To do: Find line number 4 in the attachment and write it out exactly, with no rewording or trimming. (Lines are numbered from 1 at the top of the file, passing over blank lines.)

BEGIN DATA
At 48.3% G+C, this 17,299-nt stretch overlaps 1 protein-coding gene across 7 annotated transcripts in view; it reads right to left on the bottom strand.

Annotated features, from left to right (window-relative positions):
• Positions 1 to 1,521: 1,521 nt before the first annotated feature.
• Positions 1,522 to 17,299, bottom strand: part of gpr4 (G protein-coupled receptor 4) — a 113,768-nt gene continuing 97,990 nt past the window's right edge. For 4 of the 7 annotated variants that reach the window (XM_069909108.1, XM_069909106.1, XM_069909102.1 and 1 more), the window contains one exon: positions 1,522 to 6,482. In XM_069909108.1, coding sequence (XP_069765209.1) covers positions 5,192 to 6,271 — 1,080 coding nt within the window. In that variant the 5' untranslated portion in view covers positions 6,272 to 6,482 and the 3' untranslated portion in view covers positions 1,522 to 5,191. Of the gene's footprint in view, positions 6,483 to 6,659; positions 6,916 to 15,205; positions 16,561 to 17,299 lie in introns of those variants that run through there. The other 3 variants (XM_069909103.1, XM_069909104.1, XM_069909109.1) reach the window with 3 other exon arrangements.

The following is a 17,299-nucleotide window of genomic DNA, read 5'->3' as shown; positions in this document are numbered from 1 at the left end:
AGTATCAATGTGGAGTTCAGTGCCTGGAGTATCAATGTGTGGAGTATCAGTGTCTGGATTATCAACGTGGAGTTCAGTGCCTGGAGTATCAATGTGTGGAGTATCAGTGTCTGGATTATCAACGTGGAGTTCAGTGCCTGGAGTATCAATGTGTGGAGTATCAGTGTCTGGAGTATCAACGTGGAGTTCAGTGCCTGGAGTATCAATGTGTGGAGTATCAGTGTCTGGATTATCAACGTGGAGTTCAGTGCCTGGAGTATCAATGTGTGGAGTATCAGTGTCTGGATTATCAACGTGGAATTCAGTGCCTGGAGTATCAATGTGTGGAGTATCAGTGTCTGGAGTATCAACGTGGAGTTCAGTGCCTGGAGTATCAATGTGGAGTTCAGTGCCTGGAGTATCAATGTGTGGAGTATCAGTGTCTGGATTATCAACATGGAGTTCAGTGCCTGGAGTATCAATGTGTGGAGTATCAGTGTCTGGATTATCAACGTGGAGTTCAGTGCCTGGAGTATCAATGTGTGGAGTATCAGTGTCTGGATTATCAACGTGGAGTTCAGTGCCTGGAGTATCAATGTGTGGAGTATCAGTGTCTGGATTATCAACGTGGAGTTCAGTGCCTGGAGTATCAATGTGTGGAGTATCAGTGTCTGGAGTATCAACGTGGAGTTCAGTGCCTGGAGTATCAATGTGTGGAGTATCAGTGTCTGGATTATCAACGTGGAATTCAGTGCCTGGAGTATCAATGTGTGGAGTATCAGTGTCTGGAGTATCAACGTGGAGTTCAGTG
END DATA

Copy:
• Positions 1,522 to 17,299, bottom strand: part of gpr4 (G protein-coupled receptor 4) — a 113,768-nt gene continuing 97,990 nt past the window's right edge. For 4 of the 7 annotated variants that reach the window (XM_069909108.1, XM_069909106.1, XM_069909102.1 and 1 more), the window contains one exon: positions 1,522 to 6,482. In XM_069909108.1, coding sequence (XP_069765209.1) covers positions 5,192 to 6,271 — 1,080 coding nt within the window. In that variant the 5' untranslated portion in view covers positions 6,272 to 6,482 and the 3' untranslated portion in view covers positions 1,522 to 5,191. Of the gene's footprint in view, positions 6,483 to 6,659; positions 6,916 to 15,205; positions 16,561 to 17,299 lie in introns of those variants that run through there. The other 3 variants (XM_069909103.1, XM_069909104.1, XM_069909109.1) reach the window with 3 other exon arrangements.